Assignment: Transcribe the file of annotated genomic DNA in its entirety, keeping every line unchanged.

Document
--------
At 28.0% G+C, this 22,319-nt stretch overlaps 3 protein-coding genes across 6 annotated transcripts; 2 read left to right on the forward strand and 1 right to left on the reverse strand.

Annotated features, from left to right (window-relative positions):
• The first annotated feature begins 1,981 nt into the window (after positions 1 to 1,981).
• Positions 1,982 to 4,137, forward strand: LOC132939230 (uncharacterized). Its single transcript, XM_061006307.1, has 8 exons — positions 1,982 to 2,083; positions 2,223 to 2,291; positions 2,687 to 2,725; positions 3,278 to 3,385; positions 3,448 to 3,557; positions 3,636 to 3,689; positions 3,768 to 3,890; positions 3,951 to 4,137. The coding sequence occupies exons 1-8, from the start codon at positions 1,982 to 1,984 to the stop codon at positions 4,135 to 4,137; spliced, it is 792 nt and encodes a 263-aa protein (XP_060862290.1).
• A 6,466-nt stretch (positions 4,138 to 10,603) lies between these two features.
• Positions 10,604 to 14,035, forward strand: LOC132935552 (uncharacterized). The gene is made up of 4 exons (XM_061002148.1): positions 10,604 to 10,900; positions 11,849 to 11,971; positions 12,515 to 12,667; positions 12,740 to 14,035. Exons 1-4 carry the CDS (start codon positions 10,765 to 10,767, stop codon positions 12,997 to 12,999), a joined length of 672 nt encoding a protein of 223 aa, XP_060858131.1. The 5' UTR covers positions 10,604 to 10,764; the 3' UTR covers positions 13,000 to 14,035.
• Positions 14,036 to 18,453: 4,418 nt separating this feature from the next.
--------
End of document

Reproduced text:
At 28.0% G+C, this 22,319-nt stretch overlaps 3 protein-coding genes across 6 annotated transcripts; 2 read left to right on the forward strand and 1 right to left on the reverse strand.

Annotated features, from left to right (window-relative positions):
• The first annotated feature begins 1,981 nt into the window (after positions 1 to 1,981).
• Positions 1,982 to 4,137, forward strand: LOC132939230 (uncharacterized). Its single transcript, XM_061006307.1, has 8 exons — positions 1,982 to 2,083; positions 2,223 to 2,291; positions 2,687 to 2,725; positions 3,278 to 3,385; positions 3,448 to 3,557; positions 3,636 to 3,689; positions 3,768 to 3,890; positions 3,951 to 4,137. The coding sequence occupies exons 1-8, from the start codon at positions 1,982 to 1,984 to the stop codon at positions 4,135 to 4,137; spliced, it is 792 nt and encodes a 263-aa protein (XP_060862290.1).
• A 6,466-nt stretch (positions 4,138 to 10,603) lies between these two features.
• Positions 10,604 to 14,035, forward strand: LOC132935552 (uncharacterized). The gene is made up of 4 exons (XM_061002148.1): positions 10,604 to 10,900; positions 11,849 to 11,971; positions 12,515 to 12,667; positions 12,740 to 14,035. Exons 1-4 carry the CDS (start codon positions 10,765 to 10,767, stop codon positions 12,997 to 12,999), a joined length of 672 nt encoding a protein of 223 aa, XP_060858131.1. The 5' UTR covers positions 10,604 to 10,764; the 3' UTR covers positions 13,000 to 14,035.
• Positions 14,036 to 18,453: 4,418 nt separating this feature from the next.